You introduce the concept of a cyber red line in the session, what does that mean?

GC: We borrowed from the military realm and concepts of deterrence. The idea is that there are certain red lines that countries will not cross in military conflict. An example, after World War II use of biological or chemical weapons was a red line, and crossing that line would have consequences for a country. Hospitals are another one. You don’t target hospitals.

In the context of cyber warfare, there are red lines that most of the civilized world would agree that you don’t cross in malicious activity or attack or espionage. In the early stages of COVID, there was a lot of talk about not targeting organizations that are involved in COVID-19 research—and that obviously didn’t last very long. But what about hospitals? Should we expect an attack by a reputable nation-state group on a hospital system that causes suffering and death, should that be a red line? And the real question is what do you do about it? How do you respond? So what we’re concerned with is there isn’t a clearly defined set of red lines —whether formalized by treaty, akin to nonproliferation agreements, or more informal ideas that could eventually be codified by international law or treaty—around what the civilized world might believe are activities, assets, or parts of our society that should be off limits to a cyberattack.

In terms of this increased threat, what do those charged with protecting systems need to be thinking about?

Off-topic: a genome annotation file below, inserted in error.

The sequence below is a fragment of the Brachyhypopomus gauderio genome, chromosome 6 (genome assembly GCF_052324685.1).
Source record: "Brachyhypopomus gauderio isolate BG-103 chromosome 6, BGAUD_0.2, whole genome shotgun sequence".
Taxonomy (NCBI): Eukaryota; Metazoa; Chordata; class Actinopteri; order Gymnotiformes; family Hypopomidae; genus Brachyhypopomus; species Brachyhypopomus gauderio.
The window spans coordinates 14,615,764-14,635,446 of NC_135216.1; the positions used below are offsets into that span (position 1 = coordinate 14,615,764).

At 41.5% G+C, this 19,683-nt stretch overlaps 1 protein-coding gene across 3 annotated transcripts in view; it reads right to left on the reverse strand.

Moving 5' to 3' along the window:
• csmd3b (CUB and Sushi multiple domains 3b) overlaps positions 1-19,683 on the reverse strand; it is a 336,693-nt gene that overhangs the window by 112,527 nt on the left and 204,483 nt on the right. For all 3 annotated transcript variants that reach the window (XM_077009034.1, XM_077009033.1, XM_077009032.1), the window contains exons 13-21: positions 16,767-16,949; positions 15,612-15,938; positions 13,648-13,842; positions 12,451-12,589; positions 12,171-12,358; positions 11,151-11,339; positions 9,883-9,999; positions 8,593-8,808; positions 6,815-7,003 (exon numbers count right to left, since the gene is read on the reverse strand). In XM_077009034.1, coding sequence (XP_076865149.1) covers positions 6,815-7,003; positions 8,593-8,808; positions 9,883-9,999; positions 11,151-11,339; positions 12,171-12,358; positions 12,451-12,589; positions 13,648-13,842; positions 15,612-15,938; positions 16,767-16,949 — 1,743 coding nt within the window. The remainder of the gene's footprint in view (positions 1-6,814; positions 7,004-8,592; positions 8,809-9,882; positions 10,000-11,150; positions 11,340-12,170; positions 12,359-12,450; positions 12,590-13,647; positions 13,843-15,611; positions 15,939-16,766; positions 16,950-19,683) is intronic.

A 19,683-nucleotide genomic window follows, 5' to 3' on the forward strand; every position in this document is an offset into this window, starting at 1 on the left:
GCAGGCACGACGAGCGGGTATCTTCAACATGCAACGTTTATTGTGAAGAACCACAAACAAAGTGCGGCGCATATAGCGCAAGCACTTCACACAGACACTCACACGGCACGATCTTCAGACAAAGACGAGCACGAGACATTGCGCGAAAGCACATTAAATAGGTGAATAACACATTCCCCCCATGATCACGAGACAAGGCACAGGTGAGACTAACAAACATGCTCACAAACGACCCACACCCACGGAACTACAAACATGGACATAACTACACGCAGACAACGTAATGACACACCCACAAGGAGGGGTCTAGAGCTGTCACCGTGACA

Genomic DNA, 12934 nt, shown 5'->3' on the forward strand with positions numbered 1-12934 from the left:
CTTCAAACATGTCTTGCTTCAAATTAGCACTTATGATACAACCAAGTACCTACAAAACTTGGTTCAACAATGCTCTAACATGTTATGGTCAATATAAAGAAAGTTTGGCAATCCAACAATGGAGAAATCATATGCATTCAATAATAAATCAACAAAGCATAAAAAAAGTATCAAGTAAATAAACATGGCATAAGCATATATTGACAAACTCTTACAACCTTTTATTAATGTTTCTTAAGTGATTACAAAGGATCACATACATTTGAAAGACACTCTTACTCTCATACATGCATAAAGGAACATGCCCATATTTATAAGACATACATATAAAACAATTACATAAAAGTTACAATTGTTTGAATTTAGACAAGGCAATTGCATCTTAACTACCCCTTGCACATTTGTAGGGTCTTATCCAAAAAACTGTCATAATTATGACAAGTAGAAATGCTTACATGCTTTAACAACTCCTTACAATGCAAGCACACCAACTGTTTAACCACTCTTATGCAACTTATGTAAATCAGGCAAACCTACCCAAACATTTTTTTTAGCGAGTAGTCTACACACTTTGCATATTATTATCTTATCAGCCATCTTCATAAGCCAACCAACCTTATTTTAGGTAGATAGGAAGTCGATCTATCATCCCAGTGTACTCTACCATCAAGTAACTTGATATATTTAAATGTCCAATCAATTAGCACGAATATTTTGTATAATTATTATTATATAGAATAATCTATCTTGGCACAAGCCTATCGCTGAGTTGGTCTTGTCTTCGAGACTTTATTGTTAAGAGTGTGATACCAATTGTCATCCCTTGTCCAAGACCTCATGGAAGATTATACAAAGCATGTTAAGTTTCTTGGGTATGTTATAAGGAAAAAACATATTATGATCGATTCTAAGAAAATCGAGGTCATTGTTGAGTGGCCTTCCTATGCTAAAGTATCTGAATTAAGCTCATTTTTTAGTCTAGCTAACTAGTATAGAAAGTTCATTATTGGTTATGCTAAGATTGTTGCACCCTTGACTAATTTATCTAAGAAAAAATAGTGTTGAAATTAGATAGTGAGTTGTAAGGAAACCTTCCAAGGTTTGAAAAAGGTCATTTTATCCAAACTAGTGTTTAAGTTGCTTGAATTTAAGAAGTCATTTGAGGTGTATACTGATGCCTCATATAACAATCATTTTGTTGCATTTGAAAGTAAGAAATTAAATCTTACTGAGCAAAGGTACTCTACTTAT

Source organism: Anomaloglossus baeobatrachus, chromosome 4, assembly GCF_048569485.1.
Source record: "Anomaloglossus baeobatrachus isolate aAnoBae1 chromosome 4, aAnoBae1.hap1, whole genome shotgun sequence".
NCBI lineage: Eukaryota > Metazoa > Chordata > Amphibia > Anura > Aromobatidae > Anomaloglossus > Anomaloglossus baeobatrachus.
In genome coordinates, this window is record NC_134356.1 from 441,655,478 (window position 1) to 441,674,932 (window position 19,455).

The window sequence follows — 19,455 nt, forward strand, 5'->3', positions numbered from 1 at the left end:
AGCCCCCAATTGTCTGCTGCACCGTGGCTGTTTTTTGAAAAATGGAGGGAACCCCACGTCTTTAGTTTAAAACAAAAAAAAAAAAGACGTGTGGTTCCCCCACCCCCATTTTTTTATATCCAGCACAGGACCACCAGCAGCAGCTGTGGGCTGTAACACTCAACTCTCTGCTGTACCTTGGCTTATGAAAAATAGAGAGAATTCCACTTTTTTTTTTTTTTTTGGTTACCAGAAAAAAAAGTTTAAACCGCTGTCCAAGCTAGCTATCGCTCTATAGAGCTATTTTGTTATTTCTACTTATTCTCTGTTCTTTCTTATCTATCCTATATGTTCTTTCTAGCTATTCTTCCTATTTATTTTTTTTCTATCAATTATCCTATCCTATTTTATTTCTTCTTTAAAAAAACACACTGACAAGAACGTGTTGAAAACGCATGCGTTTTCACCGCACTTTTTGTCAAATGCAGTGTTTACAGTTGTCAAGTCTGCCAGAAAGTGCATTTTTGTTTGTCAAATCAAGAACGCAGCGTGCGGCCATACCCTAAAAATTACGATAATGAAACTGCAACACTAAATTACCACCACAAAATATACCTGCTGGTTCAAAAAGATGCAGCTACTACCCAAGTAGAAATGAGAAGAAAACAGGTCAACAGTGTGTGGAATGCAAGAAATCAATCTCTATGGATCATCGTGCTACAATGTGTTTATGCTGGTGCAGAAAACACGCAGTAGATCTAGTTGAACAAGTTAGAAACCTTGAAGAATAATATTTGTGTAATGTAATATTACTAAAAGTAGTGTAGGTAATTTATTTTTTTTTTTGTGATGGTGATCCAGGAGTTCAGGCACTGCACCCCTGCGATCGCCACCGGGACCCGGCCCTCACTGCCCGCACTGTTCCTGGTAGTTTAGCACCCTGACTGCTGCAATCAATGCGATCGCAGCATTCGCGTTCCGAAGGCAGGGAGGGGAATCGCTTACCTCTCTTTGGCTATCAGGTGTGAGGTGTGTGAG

GC: I think there are two things. First, you need to build a much greater understanding of your supply chain and the digital welfare of that supply chain. You need to understand if your business has critical assets exposed to the kinds of threats that this kind of environment creates. As a quick example, if you have critical supply chain assets in India, you need to be mindful whenever there are increased tensions between Pakistan and India. Do you have system integrations with the Indian assets? How closely is that Indian asset tied to Indian institutions and how likely is it that the company itself could be a target? How will that asset’s capabilities be compromised if an attack causes major disruption to Indian infrastructure? These are the types of things that would need to be part of your company’s resiliency planning.

The second thing is to understand the extent to which your company may be perceived as being on the side of one state versus another and the likelihood that you may be more exposed as a result. In such cases, you need to not only be concerned about run-of-the-mill cyber criminals, insider threats, IP theft, and the like, but also that your company would be a target by someone more likely to be going after it for an objective that is perhaps not organic to the company’s business itself, but because it sends a message or it’s useful to propagate an attack that extends into other parts of the economy.